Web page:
On 27 September 1917 with his score at 12, he received the first Pfalz D.III assigned to his Jasta. The Pfalz would almost end his life. Kroll apparently still used his Albatros D.V, marked with a taijitu on a tan background. Kroll considered the Pfalz to be the Albatros's inferior in performance; He thought the Pfalz the slower of the two planes, climbed no better, but could be faster in a dive. Whichever aircraft he used, he rounded off 1917 by scoring his 15th victory on 4 December.
On 25 January 1918, after he shot down a Bristol F.2b Fighter for number 17, the rear spar of the Pfalz he was flying broke, and the left aileron tore badly, almost separating from the plane. It took all Kroll's skill to land safely. His complaint to higher authorities gained him a promise of three Fokker Dr.Is for his Jasta, but nothing else. He and his Jasta would have to suffer with Pfalzes until the new Fokker D.VII arrived on 28 May.
His 20th victory on 18 February brought an award of the Knight's Cross of the Royal House Order of Hohenzollern and made him eligible for the Pour le Merite. The "Blue Max" duly arrived on 29 March 1918.
On 25 May, his Jasta finally received Fokker D.VIIs. At about this time, Kroll also became the commander of Jagdgruppe 12, which consisted of his Jasta 24, and Jastas 44 and 79b. Kroll continued as Jasta 24's leading ace, steadily racking up his score, mostly against enemy fighters. An SE-5a fell on 9 August 1918 to finish his tally at 33.
The 28 victories he scored with Jasta 24 made up almost a third of its 90 claims; he and Friedrich Altemeier combined for over half the squadron wins. Despite being handicapped by the poorly built Pfalz, the Jasta under Kroll's leadership had suffered only 15 casualties. Most striking of all, only four of Kroll's victims had been two seater reconnaissance aircraft. Kroll shot down about as many enemy fighters as his more famous compatriot, Manfred von Richthofen.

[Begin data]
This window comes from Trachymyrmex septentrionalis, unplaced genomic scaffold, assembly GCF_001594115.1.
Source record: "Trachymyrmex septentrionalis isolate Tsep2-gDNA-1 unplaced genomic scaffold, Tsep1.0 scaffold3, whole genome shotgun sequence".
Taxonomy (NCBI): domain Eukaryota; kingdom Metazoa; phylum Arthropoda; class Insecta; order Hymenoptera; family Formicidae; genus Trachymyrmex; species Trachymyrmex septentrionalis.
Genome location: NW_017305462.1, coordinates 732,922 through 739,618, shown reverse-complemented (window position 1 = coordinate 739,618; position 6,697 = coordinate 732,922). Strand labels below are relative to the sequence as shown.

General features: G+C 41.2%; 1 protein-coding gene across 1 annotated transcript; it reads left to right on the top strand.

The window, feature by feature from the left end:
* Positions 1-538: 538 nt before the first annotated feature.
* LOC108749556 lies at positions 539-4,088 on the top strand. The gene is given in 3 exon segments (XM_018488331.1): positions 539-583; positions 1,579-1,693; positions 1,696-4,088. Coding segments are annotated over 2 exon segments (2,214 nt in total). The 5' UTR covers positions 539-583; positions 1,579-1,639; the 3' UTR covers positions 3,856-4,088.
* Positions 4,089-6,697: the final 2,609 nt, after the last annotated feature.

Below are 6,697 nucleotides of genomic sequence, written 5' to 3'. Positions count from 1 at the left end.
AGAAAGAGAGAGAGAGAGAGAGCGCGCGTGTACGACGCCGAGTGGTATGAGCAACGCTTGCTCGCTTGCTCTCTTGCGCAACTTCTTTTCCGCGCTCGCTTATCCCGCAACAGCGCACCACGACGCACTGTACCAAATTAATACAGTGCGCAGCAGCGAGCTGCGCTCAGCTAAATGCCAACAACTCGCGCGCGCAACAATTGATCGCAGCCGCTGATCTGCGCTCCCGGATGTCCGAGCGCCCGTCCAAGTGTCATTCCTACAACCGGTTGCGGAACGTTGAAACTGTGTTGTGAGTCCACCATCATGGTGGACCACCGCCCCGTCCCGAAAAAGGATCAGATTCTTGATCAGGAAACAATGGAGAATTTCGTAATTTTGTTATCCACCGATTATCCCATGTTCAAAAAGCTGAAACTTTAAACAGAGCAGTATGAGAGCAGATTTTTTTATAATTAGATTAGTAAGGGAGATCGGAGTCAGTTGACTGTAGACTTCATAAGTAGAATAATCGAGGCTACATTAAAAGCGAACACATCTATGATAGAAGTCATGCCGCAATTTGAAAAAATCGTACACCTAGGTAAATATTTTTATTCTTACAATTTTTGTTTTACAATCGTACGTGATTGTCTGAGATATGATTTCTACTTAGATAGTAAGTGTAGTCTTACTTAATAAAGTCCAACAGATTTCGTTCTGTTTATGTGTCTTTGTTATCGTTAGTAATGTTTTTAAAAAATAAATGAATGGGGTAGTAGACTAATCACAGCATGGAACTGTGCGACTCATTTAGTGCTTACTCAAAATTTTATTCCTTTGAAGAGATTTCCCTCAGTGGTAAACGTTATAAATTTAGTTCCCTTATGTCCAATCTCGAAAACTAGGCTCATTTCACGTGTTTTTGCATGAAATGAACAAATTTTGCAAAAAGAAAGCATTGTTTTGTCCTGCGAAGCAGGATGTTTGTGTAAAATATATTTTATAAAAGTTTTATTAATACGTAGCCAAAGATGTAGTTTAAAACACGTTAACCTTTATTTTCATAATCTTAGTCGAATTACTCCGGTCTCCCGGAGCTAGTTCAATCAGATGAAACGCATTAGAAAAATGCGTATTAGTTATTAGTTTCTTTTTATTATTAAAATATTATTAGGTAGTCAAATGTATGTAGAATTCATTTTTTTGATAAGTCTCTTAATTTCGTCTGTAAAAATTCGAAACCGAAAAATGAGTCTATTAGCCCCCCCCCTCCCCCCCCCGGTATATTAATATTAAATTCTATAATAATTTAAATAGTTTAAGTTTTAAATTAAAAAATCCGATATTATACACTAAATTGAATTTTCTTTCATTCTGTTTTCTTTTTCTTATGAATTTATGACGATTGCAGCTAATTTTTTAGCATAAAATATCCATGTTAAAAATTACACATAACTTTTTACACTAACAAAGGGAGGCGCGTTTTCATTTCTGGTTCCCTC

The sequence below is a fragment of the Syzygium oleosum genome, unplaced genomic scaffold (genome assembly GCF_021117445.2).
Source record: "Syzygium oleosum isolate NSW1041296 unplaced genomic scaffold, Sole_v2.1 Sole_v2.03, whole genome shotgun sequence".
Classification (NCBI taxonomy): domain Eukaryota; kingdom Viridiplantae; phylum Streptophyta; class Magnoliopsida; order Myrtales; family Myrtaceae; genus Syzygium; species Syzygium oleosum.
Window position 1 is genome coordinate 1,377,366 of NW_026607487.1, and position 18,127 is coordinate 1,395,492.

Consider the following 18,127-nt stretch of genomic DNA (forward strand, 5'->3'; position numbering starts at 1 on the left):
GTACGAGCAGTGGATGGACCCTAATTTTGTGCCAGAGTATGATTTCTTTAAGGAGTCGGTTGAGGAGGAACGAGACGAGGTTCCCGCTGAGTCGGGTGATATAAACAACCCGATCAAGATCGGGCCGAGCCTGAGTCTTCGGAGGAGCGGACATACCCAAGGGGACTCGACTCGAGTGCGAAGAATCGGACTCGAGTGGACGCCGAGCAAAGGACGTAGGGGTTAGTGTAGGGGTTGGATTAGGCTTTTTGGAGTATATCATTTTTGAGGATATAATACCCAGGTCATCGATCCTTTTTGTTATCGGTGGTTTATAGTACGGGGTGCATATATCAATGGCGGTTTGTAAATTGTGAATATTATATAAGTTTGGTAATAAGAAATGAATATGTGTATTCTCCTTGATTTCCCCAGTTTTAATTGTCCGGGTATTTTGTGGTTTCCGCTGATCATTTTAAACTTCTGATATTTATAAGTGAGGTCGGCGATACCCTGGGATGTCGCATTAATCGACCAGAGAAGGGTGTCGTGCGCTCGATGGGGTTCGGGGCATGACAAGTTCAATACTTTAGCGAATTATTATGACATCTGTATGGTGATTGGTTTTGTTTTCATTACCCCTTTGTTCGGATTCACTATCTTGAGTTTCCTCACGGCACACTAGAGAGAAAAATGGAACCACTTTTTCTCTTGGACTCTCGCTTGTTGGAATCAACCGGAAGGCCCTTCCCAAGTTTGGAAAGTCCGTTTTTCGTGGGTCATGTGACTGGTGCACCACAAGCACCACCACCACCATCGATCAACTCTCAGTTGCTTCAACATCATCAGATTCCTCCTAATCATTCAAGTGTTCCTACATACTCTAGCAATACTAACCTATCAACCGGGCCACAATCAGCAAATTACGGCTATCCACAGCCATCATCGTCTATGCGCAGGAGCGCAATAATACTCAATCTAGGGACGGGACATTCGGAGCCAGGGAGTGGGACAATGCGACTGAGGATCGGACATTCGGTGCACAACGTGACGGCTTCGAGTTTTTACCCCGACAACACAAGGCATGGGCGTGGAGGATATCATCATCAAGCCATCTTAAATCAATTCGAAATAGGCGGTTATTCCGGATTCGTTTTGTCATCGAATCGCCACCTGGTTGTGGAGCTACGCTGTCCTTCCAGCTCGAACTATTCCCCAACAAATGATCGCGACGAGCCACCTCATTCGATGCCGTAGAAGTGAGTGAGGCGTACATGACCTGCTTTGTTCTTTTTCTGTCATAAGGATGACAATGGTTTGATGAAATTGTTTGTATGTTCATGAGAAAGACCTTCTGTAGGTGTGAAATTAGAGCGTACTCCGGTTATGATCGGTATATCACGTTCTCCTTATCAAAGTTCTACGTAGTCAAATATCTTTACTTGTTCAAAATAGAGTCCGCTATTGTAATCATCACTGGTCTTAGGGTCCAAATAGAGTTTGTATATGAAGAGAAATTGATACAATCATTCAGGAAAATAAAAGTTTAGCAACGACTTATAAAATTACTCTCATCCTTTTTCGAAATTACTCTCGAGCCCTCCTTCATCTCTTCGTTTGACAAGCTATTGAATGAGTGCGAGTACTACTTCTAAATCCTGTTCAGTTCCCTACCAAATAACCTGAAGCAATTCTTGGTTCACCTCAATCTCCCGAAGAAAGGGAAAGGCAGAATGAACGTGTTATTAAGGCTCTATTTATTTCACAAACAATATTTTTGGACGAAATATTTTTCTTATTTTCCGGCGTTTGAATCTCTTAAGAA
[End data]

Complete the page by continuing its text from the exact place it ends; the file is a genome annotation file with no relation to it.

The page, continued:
The end of the war saw him an Oberleutnant. He then joined the Hamburg Police as a captain. While there he witnessed the attempted Kapp Putsch against the Weimar government. In its aftermath he recovered the body of fellow fighter ace Rudolf Berthold, who had been murdered by German communists.
There followed a quiet period during which he was a clerk.
He joined the Hamburg Flying Club in 1928 and reclaimed his pilot's license. He flew pioneer commercial aviation routes to Berlin and to the northern islands. He also used a Junkers F 13, which was the first all-metal civil aviation craft, for sightseeing flights over Hamburg.
The Luft Hansa later named one of its Junkers 52/3m transports HEINRICH KROLL (D-AHUS,W.Nr.4049) to honour him.
- Fokker D.VII Aces of World War I Part 2. p. 43.
- Albatros Aces of World War I. p. 28.
- Albatros Aces of World War I Part 2. p. 14.
- Albatros Aces of World War I Part 2. p. 30.
- Albatros Aces of World War I Part 2. p. 39.
- Spad VII Aces of World War I. p. 19.
- Group le Combat 12, 'Les Cigognes': France's Ace Fighter Group in World War I. pp. 46–47.
- Spad VII Aces of World War I. pp. 46–47.
- Albatros Aces of World War I Part 2. p. 72.
- Pfalz Scout Aces of World War I. p. 55.
- Fokker D.VII Aces of World War I Part 2. p. 44.
- de:Heinrich Kroll
- Albatros Aces of World War 1, Part 2. Greg VanWyngarden. Osprey Publishing, 2007. ISBN 1-84603-179-6, ISBN 978-1-84603-179-3.
- Groupe de Combat 12, 'Les Cigognes': France's Ace Fighter Group in World War 1. Jon Guttman. Osprey Publishing, 2004. ISBN 1-84176-753-0, ISBN 978-1-84176-753-6.
- Pfalz Scout Aces of World War 1. Greg VanWyngarden. Osprey Publishing, 2006. ISBN 1-84176-998-3, ISBN 978-1-84176-998-1.
- SPAD VII Aces of World War I. Jon Guttman and Harry Dempsey. Osprey Publishing, 2001. ISBN 1-84176-222-9, ISBN 978-1-84176-222-7.
- Fokker D VII Aces of World War 1: Part 2. Norman Franks,et al. Osprey Publishing, 2004. ISBN 1-84176-729-8, ISBN 978-1-84176-729-1.